The sentence is now : Guilty of murder, Leach says.
The matter will be referred back to the original court to reconsider sentencing.
Reeva Steenkamps' mother has just left court holding a single red rose. She is expected to speak later in a statement for the media.
Concluding his ruling, Justice Leach said he wanted to make the point that the original trial judge had still acted with "dignity and patience", and noted that different courts can come to different conclusions.
Judge Masipa will face a lot of questions over this process - and she will be responsible for re-sentencing Pistorius for murder.
South African legal expert on Sky News says there is one higher court Oscar Pistorius can turn to - the Constitutional Court.
Pistorius's legal team have 10 days to consider whether to appeal against this new murder conviction. He will only be granted permission to do so if he can make a case that his constitutional rights have been denied - for example due to the intense media glare on his case.
Many are praising the ruling given by Justice Leach, which took almost an hour and included examples of case law from around the world. Some are suggesting it is the kind of ruling expected of Judge Masipa at the original trial.
Outside the court in Bloemfontein, campaigners against violence towards women from the ANC women's league tell ABC's Martin Cuddihy justice has finally been served.
Pistorius has 10 days to launch a counter-appeal, but currently faces a likely 15 years in prison for the murder of Reeva Steenkamp.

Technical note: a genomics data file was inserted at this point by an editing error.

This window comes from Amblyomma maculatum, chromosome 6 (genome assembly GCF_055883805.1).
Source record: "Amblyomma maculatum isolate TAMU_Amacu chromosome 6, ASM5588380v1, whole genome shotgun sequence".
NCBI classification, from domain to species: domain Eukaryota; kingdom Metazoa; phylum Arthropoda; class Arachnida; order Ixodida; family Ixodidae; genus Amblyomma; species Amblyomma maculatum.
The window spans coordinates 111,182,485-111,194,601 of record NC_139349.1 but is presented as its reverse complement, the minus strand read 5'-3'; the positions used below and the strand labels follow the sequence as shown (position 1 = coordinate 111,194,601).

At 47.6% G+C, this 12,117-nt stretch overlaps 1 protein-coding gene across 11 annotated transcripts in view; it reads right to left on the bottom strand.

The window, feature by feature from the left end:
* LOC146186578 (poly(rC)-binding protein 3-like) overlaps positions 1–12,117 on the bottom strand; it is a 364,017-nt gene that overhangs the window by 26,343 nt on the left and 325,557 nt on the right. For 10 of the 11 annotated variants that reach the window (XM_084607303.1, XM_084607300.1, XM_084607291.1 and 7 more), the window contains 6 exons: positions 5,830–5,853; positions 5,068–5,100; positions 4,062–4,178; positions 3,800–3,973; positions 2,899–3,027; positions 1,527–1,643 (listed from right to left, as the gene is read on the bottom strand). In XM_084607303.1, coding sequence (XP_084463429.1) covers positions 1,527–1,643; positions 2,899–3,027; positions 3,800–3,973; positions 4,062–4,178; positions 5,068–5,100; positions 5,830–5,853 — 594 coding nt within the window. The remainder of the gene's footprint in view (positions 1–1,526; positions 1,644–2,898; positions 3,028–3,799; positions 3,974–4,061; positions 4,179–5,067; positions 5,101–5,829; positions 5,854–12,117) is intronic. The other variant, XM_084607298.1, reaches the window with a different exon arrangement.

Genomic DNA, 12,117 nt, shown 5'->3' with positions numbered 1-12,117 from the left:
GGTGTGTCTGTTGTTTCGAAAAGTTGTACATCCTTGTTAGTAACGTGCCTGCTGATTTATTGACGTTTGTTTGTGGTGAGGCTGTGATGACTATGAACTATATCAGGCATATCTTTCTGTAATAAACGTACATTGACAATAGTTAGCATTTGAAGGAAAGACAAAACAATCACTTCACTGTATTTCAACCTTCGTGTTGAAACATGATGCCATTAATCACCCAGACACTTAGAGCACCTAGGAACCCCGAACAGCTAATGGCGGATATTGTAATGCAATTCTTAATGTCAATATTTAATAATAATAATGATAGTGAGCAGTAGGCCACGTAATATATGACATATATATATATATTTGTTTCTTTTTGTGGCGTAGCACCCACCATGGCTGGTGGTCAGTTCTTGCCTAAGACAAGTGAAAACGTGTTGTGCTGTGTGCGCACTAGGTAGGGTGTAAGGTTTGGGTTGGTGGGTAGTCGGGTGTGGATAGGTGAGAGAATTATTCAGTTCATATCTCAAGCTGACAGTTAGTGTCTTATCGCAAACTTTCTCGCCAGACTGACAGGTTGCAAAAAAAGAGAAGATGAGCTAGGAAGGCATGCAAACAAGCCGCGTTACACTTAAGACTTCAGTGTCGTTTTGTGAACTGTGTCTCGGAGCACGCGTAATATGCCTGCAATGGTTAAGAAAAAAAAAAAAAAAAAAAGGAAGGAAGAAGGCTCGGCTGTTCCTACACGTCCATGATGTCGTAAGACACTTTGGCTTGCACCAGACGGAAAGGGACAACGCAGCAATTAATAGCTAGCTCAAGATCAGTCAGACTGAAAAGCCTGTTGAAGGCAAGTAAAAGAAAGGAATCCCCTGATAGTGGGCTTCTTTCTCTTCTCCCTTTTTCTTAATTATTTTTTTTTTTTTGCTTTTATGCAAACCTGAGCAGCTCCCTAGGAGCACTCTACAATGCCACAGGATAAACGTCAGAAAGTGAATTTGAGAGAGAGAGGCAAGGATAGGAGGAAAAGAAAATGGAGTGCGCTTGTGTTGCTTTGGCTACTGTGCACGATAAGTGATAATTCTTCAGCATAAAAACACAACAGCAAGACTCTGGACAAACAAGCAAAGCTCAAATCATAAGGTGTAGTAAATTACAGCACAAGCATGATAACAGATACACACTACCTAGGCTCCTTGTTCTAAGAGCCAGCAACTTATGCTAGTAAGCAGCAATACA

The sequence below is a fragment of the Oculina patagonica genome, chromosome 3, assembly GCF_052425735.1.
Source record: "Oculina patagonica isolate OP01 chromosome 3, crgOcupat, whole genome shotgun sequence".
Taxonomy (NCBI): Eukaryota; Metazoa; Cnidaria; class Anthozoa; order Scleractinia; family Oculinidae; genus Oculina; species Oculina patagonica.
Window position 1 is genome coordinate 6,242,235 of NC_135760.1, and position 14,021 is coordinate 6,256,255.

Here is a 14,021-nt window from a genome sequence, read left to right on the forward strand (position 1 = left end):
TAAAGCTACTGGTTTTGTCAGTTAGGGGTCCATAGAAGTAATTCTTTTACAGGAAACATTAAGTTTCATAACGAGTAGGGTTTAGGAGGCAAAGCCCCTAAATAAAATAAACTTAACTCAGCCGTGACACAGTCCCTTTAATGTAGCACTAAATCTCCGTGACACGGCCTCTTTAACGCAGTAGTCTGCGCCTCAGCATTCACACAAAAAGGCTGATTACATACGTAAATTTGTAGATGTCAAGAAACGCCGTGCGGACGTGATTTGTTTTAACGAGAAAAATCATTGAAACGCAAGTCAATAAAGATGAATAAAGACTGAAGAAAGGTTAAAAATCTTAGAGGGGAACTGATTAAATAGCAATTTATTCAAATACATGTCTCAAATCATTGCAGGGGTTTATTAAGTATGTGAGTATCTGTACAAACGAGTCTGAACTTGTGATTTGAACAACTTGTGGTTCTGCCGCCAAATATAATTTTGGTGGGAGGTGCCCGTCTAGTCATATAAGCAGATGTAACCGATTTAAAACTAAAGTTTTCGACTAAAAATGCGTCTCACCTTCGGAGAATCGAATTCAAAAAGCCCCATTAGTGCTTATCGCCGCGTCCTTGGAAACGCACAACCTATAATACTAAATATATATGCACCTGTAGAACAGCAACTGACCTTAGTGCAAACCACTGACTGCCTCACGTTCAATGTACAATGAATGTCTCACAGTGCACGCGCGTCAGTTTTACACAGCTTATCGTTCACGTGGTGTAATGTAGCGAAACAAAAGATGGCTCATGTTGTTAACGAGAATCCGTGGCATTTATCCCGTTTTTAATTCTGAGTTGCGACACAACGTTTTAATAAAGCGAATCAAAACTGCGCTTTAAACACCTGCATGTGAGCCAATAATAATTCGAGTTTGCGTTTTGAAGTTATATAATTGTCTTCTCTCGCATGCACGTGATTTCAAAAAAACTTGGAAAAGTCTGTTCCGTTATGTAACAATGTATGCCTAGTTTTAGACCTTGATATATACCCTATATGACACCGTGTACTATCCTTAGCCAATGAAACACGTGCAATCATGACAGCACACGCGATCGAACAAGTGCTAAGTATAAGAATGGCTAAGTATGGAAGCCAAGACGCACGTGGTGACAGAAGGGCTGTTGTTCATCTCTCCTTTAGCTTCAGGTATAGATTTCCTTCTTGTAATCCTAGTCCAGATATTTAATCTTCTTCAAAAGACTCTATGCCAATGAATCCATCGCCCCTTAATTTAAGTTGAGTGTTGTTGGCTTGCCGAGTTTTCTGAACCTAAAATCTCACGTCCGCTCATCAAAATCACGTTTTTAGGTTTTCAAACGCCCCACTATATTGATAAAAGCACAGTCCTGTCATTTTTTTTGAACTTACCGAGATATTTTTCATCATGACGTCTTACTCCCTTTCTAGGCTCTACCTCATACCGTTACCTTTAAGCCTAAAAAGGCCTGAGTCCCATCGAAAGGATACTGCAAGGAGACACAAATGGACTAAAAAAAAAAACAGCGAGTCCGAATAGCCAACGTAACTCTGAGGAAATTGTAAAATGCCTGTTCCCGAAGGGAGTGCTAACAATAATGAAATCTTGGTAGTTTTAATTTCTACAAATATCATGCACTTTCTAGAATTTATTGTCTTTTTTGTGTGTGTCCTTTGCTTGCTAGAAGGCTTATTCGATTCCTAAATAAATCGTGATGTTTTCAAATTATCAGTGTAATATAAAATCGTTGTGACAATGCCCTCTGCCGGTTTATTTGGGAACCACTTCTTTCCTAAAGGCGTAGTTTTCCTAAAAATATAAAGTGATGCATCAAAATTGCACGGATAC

The Independent :
Pictures from inside the prison where Oscar Pistorius was held for almost a year have emerged as South Africa’s Supreme Court of Appeal decides whether he will be sent back there to serve a sentence for murder. Eyewitness News claims a ruling over whether the Paralympian athlete should be charged with murder over the killing of his girlfriend Reeva Steenkamp is being finalised.
In overturning the original trial verdict, Justice Leach said Pistorius's claim of self defence on the grounds that he feared for his life was not "rational". He said it was clear the person behind the door posed no immediate threat to him when he opened fire with a lethal weapon.
And he said Pistorius was generally not a credible witness, describing his evidence as "implausible". He said the athlete "never explained" acceptably how he could have fired four shots through the door without knowing the person behind it could die.